In Charles Clay Doyle et al., The Dictionary of Modern Proverbs
(New Haven : Yale University Press, 2012), p. 26, the earliest example of "You can take a boy (man, girl, etc,) out of the country, but you can't take the country out of a boy (man, girl)" is from Burr S. Tottle, Hunting the Tango
(Kansas City: Burton Publishing Company, 1916), p. 10:
You know the old saying, Hazel, that you can take a man out of the country but you can't take the country out of a man, and I guess that is true of your old uncle.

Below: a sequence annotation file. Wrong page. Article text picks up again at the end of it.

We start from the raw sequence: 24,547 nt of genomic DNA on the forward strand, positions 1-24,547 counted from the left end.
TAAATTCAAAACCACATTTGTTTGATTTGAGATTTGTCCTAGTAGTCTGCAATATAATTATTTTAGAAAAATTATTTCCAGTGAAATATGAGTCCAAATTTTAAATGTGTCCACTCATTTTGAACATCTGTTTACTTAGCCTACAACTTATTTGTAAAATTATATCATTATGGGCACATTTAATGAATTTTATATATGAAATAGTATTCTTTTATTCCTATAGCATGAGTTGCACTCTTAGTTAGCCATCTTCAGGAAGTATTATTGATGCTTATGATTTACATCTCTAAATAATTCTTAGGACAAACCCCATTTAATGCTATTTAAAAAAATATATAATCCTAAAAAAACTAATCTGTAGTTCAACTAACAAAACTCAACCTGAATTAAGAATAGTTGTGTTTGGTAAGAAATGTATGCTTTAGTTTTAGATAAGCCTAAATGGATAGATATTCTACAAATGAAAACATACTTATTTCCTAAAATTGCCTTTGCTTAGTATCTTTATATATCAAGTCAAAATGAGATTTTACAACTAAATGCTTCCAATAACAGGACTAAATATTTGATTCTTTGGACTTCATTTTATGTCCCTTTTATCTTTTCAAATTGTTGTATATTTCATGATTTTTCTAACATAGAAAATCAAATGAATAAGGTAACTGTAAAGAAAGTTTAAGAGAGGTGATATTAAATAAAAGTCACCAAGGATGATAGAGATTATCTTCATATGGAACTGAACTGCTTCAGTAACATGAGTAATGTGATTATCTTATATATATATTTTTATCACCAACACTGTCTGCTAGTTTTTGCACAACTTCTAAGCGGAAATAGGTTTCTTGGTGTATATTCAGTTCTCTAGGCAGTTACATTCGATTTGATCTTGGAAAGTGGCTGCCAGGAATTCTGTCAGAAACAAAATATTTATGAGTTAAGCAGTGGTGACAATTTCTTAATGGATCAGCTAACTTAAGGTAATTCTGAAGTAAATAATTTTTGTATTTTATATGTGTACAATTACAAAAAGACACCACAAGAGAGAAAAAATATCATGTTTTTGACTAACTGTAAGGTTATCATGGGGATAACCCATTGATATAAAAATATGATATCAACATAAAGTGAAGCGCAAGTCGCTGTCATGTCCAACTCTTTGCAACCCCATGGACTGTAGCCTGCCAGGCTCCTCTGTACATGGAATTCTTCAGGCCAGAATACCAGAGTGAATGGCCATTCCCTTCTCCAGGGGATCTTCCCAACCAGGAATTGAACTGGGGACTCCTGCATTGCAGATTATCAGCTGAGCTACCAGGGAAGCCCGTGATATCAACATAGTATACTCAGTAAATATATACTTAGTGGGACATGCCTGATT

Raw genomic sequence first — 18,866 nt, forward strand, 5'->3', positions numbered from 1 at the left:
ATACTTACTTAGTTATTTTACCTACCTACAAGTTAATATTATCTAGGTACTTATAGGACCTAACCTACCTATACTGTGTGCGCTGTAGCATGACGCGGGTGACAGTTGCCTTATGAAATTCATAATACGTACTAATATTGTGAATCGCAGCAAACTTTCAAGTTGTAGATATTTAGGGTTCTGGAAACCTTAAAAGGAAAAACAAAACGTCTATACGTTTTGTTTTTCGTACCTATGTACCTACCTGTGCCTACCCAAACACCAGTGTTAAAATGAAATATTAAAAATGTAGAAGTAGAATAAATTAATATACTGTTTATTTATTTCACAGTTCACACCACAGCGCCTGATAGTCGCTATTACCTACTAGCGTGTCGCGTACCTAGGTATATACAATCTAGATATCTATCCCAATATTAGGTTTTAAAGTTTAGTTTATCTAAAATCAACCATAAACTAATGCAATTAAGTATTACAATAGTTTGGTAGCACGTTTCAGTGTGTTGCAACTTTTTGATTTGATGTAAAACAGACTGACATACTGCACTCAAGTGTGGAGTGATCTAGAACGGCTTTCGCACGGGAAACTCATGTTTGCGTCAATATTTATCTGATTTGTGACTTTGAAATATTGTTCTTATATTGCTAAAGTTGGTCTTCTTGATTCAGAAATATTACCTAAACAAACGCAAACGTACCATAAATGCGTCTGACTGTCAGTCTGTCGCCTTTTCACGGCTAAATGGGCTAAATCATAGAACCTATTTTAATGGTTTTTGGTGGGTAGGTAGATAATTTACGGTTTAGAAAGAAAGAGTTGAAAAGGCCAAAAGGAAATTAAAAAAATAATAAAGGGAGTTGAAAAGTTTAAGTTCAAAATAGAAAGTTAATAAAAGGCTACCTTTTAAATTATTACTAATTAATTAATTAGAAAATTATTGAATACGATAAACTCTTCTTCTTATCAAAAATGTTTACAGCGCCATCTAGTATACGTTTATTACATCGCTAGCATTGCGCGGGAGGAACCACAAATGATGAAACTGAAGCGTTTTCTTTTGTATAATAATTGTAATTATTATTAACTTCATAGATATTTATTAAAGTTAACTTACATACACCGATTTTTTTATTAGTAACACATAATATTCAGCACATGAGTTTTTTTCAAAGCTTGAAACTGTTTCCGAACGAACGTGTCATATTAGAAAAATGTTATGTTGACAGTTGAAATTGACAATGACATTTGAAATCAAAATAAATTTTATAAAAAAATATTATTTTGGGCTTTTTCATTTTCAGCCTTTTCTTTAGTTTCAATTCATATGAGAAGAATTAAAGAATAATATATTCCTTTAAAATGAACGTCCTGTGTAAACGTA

There are some similar proverbs from other languages in Renzo Tosi, Dictionnaire des sentences latines et grecques
, tr. Rebecca Lenoir (Grenoble: Jérôme Millon, 2010), #1657, p. 1223:
- Rustica turba suos nescit deponere mores.
- Un villano rimane sempre villano.
- Un paysan sera toujours un paysan.